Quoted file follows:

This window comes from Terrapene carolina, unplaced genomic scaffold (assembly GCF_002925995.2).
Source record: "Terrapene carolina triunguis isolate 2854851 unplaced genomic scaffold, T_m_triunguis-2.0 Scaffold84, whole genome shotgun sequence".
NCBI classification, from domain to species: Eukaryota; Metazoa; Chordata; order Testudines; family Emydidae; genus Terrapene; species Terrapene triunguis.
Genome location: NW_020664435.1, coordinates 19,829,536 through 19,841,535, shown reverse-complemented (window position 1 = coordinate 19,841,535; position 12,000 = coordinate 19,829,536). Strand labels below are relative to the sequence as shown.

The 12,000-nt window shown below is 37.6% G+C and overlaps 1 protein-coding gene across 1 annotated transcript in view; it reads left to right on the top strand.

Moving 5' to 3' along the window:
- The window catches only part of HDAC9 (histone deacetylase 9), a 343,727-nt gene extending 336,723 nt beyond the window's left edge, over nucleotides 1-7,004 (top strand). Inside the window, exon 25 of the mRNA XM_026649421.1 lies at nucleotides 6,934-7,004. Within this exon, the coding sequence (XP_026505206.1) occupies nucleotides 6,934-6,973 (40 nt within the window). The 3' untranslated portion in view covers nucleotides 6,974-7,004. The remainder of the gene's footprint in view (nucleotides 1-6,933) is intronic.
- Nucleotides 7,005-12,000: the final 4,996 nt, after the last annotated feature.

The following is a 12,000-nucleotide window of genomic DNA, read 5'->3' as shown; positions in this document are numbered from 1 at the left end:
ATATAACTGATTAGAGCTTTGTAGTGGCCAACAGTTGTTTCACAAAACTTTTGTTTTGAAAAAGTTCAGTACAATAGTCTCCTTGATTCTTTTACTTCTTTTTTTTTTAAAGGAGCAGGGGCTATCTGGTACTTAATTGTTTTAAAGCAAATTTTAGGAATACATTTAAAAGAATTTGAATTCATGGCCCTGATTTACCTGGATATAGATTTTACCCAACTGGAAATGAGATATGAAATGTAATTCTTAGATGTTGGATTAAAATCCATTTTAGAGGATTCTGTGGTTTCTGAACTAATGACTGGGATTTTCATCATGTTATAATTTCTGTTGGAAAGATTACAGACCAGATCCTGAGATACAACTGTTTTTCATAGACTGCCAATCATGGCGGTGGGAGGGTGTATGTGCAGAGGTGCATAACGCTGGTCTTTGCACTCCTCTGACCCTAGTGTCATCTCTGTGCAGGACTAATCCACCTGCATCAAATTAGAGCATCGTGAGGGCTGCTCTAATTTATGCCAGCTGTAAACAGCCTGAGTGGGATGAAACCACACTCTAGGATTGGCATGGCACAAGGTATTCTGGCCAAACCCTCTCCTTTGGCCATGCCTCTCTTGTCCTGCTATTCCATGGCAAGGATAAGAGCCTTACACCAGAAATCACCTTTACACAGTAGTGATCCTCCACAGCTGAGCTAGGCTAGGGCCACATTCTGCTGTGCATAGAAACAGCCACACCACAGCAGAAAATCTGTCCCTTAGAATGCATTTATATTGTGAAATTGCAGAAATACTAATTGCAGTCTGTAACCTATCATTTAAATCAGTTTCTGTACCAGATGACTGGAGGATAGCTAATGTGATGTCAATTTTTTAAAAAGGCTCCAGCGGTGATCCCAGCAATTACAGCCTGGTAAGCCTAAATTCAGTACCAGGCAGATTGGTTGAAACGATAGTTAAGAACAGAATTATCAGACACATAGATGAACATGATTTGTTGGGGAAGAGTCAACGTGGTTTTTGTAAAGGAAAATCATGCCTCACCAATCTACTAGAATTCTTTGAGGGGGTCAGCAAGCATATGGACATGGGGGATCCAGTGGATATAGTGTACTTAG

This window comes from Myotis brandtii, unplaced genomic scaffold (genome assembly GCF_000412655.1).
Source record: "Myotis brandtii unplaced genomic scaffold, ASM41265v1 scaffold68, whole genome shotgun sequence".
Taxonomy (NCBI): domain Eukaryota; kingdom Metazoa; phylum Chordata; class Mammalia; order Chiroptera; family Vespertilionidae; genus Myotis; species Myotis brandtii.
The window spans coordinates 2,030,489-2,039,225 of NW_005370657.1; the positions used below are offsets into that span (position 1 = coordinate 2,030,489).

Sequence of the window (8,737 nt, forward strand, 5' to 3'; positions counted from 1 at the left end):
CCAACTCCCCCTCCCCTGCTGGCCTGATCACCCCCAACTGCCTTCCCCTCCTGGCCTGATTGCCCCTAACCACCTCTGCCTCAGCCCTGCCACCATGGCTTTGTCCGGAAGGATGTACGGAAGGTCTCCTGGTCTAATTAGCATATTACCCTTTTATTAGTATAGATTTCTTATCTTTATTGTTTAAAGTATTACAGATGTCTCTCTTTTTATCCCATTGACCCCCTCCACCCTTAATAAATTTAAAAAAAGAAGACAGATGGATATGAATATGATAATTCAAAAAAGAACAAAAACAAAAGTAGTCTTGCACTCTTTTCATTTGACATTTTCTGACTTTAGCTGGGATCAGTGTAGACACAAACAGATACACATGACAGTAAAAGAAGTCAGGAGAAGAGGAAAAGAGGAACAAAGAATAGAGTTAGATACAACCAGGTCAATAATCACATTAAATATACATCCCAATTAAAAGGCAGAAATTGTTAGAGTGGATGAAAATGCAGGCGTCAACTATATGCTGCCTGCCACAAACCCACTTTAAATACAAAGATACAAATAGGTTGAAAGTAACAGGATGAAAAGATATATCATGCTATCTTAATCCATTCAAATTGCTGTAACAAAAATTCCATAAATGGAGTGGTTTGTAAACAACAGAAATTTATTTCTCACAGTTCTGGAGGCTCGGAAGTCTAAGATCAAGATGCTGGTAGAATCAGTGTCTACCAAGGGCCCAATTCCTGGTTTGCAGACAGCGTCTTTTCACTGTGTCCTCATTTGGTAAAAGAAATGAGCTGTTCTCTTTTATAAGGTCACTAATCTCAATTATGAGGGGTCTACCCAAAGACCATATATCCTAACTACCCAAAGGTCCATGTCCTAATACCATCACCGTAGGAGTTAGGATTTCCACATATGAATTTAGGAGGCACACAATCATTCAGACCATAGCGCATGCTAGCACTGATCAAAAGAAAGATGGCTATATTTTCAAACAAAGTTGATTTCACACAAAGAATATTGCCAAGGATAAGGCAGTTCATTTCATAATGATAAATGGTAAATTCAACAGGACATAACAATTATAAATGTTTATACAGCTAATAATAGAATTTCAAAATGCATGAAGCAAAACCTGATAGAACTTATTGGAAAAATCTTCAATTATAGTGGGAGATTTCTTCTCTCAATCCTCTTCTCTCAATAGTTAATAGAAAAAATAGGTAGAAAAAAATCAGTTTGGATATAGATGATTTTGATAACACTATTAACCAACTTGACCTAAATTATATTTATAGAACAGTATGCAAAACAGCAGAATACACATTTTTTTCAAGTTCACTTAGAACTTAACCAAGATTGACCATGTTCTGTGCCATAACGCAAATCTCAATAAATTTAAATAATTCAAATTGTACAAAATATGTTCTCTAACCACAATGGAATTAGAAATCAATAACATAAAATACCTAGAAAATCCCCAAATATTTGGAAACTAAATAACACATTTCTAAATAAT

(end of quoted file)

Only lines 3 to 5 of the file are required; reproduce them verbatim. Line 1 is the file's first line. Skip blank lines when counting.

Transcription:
NCBI classification, from domain to species: Eukaryota; Metazoa; Chordata; order Testudines; family Emydidae; genus Terrapene; species Terrapene triunguis.
Genome location: NW_020664435.1, coordinates 19,829,536 through 19,841,535, shown reverse-complemented (window position 1 = coordinate 19,841,535; position 12,000 = coordinate 19,829,536). Strand labels below are relative to the sequence as shown.

The 12,000-nt window shown below is 37.6% G+C and overlaps 1 protein-coding gene across 1 annotated transcript in view; it reads left to right on the top strand.